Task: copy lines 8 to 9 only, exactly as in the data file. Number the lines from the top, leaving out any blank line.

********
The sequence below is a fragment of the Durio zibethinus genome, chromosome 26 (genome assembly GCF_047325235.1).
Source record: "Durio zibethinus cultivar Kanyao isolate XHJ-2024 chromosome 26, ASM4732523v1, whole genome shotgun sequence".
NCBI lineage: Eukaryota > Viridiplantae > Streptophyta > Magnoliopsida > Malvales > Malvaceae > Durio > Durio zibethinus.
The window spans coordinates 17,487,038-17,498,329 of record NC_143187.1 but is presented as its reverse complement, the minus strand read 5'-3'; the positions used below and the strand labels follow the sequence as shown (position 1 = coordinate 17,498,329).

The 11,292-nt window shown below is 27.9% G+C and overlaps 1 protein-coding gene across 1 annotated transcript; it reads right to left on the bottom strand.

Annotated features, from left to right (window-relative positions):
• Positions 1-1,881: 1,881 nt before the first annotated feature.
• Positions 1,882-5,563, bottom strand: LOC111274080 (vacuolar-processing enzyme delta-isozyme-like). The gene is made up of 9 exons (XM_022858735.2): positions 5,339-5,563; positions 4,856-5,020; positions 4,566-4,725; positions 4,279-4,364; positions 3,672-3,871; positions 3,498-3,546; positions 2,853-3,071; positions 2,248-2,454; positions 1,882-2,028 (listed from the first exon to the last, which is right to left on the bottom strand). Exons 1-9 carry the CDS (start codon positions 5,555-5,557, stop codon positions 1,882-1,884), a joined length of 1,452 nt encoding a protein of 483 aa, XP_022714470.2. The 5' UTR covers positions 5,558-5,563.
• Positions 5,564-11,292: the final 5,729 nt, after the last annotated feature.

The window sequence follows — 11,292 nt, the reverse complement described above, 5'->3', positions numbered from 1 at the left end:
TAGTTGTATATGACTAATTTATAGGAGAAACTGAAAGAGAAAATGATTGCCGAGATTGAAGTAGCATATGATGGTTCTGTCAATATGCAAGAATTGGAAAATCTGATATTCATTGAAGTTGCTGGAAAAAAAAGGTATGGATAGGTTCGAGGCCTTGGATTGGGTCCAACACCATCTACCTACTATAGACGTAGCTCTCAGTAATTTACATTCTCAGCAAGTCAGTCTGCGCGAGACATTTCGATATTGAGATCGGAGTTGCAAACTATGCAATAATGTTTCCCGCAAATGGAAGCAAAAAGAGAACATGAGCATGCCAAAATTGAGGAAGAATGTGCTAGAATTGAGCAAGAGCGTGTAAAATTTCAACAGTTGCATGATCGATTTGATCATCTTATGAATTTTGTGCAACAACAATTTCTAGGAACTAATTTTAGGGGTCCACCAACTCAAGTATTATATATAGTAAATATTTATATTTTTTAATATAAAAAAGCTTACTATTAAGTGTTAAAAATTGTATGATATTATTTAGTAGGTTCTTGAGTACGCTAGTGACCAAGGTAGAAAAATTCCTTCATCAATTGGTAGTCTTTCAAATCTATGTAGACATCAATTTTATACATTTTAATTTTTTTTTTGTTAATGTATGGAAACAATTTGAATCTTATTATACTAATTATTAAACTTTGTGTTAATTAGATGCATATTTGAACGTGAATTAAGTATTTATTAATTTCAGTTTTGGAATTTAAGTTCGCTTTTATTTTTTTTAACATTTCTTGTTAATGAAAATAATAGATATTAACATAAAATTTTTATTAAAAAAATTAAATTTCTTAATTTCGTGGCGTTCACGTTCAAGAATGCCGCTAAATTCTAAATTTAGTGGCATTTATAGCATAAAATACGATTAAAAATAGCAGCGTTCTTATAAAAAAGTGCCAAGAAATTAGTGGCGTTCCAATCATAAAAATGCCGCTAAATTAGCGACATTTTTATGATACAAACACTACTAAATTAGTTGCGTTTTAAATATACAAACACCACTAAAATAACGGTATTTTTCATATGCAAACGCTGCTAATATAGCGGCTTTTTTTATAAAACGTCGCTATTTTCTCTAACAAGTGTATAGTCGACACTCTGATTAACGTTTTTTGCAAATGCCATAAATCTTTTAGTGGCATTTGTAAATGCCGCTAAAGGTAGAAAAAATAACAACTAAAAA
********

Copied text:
• Positions 1,882-5,563, bottom strand: LOC111274080 (vacuolar-processing enzyme delta-isozyme-like). The gene is made up of 9 exons (XM_022858735.2): positions 5,339-5,563; positions 4,856-5,020; positions 4,566-4,725; positions 4,279-4,364; positions 3,672-3,871; positions 3,498-3,546; positions 2,853-3,071; positions 2,248-2,454; positions 1,882-2,028 (listed from the first exon to the last, which is right to left on the bottom strand). Exons 1-9 carry the CDS (start codon positions 5,555-5,557, stop codon positions 1,882-1,884), a joined length of 1,452 nt encoding a protein of 483 aa, XP_022714470.2. The 5' UTR covers positions 5,558-5,563.
• Positions 5,564-11,292: the final 5,729 nt, after the last annotated feature.